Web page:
TJ: Most of those discussions with insurance company representatives revolve around mitigation, which is, how can homeowners reduce the risk on the property and which properties need that? More and more insurance companies have to write these policies and there are so many high risk policies they can’t ignore. What they’re trying to do more and more is identify the high risk properties, then identify ways they can talk to land and homeowners and clear brush around the homes, make sure it’s not a wood shake roof, all these things do to reduce the risk on higher risk. It helps homeowner in the long run because it’s less risk for their home, also helps insurance companies so they both benefit from things homeowners can do to reduce risk on property.

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Intergraph and Esri Collaborate to Enhance Geospatial for Public Safety

 
March 26th, 2015 by Susan Smith

In an interview with vice president of Public Safety Products, Intergraph SG&I Kalyn Sims, and Russ Johnson, director of Public Safety for Esri, discussed the latest collaboration between the two companies, to enhance geospatial capabilities for public safety and security agencies. Through the collaboration, the companies will work to more tightly align Intergraph’s Computer-Aided Dispatch system, I/CAD, and Esri’s ArcGIS Platform.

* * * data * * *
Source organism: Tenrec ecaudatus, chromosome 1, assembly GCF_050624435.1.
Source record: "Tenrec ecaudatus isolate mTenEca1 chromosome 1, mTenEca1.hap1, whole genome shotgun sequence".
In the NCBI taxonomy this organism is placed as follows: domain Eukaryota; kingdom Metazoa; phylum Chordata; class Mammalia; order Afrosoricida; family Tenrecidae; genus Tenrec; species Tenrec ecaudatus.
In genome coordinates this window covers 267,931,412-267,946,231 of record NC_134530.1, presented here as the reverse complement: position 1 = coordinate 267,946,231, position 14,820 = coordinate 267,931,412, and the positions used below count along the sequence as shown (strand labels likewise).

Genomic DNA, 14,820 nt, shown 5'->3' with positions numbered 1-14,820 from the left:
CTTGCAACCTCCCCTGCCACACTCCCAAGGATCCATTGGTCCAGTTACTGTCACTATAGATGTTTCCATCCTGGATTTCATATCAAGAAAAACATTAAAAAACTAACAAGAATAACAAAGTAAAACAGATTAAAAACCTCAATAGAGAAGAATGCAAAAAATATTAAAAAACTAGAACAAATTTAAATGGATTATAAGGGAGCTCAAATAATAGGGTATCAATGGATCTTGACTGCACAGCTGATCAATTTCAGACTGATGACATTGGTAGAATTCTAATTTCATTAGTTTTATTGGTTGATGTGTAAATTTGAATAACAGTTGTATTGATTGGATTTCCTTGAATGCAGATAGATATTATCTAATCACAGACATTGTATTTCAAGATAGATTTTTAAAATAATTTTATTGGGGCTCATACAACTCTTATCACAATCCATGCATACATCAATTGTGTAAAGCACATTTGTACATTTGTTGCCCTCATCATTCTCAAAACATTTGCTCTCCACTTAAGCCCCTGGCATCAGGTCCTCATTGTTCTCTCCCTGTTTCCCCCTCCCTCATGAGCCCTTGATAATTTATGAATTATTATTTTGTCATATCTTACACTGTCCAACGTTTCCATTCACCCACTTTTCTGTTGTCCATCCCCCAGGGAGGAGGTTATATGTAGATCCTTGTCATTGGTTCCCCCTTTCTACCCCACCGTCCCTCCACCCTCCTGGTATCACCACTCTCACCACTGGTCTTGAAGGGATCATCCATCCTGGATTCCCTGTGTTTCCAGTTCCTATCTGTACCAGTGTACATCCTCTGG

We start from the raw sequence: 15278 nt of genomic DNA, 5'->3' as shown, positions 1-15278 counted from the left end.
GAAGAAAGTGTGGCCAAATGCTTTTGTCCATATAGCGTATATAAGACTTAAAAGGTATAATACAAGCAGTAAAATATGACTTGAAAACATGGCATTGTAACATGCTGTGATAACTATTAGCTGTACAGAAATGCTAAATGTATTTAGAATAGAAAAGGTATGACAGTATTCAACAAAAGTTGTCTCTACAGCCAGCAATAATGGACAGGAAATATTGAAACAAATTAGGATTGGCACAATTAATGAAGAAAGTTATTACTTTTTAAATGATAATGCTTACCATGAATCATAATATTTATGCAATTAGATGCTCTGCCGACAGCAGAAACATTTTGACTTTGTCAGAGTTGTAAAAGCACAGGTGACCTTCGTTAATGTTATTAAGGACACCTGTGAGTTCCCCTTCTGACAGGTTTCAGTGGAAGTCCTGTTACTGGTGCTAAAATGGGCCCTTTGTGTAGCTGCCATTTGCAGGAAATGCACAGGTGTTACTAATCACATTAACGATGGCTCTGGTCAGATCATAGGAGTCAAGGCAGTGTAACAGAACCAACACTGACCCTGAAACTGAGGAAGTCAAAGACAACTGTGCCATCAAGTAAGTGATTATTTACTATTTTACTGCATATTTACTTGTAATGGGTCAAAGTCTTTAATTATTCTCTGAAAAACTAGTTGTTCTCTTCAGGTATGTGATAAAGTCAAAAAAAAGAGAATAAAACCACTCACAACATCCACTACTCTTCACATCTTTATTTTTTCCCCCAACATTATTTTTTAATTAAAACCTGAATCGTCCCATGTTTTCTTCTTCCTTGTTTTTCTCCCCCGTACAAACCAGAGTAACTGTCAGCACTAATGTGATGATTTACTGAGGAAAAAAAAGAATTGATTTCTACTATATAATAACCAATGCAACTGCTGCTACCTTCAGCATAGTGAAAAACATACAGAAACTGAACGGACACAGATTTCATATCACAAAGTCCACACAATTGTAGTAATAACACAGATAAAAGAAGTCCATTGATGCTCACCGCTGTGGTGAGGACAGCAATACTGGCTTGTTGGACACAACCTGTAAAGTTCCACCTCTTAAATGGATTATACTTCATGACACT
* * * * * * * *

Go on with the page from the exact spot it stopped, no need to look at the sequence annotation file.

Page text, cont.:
CAD dispatcher

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GISCafe Special Feature Blog: Emergency Response and Recovery

 
March 20th, 2015 by Susan Smith

In recent years, Emergency Response and Recovery has been tasked with addressing the growing number of natural disasters and manmade disasters worldwide. When a disaster happens, the role of GIS and geospatial is front and center in the identification of location and the location of individuals impacted in the event, as well as the clarification of the physical damage to vital structures. It is also fundamental to the provision of medical care and utilities during a time when those things may be scarce or non-existent.

LWB_1258 - Copy

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Uber acquires deCarta

 
March 11th, 2015 by Susan Smith

Last week, Uber announced that it acquired deCarta, a small location based services (LBS) company. As Uber has made its name as the “ridesharing giant,” a company spokesman said that they hoped to improve Uber’s ETA times as well as carpooling service with the acquisition. It also will reduce the company’s reliance on Google and Apple.

Screen Shot 2015-03-11 at 9.40.55 AM Read the rest of this entry »

What happens now: Google Enterprise products no longer supported by Google

 
March 5th, 2015 by Susan Smith

What has been an un-announcement in the geospatial industry is the fact that Google Maps Engine and Google Earth Enterprise are to be discontinued by Google. It’s possible that Google didn’t send out a press release about this because their customers, who are mainly consumers, may mistake the message to mean that Google Maps and Google Earth will be discontinued by Google, which is absolutely not the case.

The Esri/Google architecture in the post Google Earth Enterprise World

The Esri/Google architecture in the post Google Earth Enterprise World